We age slowly.
First our pleasure in life and other people declines, everything gradually becomes so real, we understand the significance of everything, everything repeats itself in a kind of troubling boredom.
It’s the function of age. We know a glass is only a glass.
A man, poor creature, is only mortal, no matter what he does.
Then our bodies age: not all at once. First it is the eyes, or the legs, or the heart. We age by installments.
And then suddenly our spirits begin to age: the body may have grown old, but our souls still yearn and remember and search and celebrate and long for joy.
And when the longing for joy disappears, all that are left are memories or vanity, and then, finally, we are truly old.
One day we wake up and rub our eyes and do not know why we have woken…
Nothing surprising can ever happen again… there’s nothing we want anymore, either good or bad… That is old age.
There’s still some spark inside us, a memory, a goal, someone we would like to see again, something we would like to say or learn, and we know the time will come, but then suddenly it is no longer important to learn the truth and answer to it as we had assumed in all the decades of waiting.
Gradually we understand the world and then we die.
Sándor Márai /11 April 1900 – 21 February 1989/ was a Hungarian writer and journalist.
Marai authored 46 books. His 1942 book Embers (original title „The Candles Burn Down to the Stump“) expresses a nostalgia for the bygone multi-ethnic, multicultural society of the Austro-Hungarian Empire, reminiscent of the works of Joseph Roth. In 2006 an adaptation of this novel for the stage, written by Christopher Hampton, was performed in London.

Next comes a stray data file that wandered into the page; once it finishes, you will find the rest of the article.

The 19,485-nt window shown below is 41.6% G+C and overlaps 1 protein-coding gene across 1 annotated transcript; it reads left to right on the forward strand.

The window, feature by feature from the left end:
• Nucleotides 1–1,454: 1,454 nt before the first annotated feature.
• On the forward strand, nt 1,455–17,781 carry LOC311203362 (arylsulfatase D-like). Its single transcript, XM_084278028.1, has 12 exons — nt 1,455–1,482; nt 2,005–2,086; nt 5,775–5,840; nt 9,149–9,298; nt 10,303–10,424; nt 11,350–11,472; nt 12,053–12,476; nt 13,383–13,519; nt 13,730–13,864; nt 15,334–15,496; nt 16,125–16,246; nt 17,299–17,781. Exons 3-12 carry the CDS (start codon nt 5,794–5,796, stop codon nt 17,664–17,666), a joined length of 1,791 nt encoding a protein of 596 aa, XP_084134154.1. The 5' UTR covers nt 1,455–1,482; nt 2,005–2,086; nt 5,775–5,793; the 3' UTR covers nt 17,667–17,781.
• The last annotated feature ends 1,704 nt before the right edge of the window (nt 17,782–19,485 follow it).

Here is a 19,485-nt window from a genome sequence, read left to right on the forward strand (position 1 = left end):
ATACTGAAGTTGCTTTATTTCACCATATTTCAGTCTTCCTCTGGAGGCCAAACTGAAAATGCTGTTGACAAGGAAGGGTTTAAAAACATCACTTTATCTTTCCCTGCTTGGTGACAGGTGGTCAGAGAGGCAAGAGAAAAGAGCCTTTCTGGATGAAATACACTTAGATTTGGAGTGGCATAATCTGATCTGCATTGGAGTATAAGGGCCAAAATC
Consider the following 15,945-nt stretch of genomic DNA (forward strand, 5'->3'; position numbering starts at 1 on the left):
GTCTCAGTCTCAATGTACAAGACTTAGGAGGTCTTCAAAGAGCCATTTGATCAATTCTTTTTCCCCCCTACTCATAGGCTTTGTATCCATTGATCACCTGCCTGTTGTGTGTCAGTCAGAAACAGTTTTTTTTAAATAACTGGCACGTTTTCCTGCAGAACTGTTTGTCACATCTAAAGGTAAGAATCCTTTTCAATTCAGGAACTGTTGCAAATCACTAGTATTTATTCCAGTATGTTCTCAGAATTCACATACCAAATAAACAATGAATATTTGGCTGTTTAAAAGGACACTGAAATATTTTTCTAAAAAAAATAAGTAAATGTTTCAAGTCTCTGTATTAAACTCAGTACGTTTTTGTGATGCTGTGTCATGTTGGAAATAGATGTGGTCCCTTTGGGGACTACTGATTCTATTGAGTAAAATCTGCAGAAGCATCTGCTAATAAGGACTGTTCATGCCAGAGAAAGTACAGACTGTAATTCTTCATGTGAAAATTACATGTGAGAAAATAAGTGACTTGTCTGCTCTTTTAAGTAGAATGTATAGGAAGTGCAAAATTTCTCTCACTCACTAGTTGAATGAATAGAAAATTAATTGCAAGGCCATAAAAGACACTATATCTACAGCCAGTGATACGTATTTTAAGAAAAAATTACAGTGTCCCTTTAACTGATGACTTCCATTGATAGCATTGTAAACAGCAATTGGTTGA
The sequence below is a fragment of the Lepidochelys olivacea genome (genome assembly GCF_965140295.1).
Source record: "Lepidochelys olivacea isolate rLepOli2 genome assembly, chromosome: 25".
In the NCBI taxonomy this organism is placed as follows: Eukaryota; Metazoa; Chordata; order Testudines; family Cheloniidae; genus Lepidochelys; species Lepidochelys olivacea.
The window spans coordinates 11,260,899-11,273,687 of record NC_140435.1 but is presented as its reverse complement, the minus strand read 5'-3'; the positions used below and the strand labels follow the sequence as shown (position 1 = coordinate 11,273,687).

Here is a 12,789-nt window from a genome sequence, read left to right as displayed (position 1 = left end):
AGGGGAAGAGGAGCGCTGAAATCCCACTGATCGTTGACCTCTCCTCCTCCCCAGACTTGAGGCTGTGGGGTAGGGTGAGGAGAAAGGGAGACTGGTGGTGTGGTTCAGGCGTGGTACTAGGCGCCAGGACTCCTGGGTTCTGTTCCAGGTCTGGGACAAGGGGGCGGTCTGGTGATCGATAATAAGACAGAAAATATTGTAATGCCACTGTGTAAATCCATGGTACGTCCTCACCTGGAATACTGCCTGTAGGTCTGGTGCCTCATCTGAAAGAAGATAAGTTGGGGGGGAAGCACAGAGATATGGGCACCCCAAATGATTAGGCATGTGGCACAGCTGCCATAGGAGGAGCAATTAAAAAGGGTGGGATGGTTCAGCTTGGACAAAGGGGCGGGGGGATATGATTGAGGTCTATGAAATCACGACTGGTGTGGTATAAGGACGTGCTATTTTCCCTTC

He also disliked the communist regime that seized power after World War II, and left – or was driven away – in 1948.
After living for some time in Italy, Márai settled in the city of San Diego, in the United States. He joined with Radio Free Europe between 1951-1968.
Márai continued to write in his native language, but was not published in English until the mid-1990s. Like other memoirs by Hungarian writers and statesmen, it was first published in the West, because it could not be published in the Hungary of the post-1956 Kádár era.
The English version of the memoir was published posthumously in 1996. After his wife died in 1986, Márai retreated more and more into isolation. In 1987, he lived with advanced cancer and his depression worsened when he lost his adopted son, John.
He ended his life with a gunshot to his head in San Diego in 1989. He left behind three granddaughters; Lisa, Sarah and Jennifer Márai.
Largely forgotten outside of Hungary, his work (consisting of poems, novels, and diaries) has only been recently „rediscovered“ and republished in French (starting in 1992), Polish, Catalan, Italian, English, German, Spanish, Portuguese, Bulgarian, Czech, Slovak, Danish, Icelandic, Korean, Dutch, Urdu and other languages too, and is now considered to be part of the European Twentieth Century literary canon.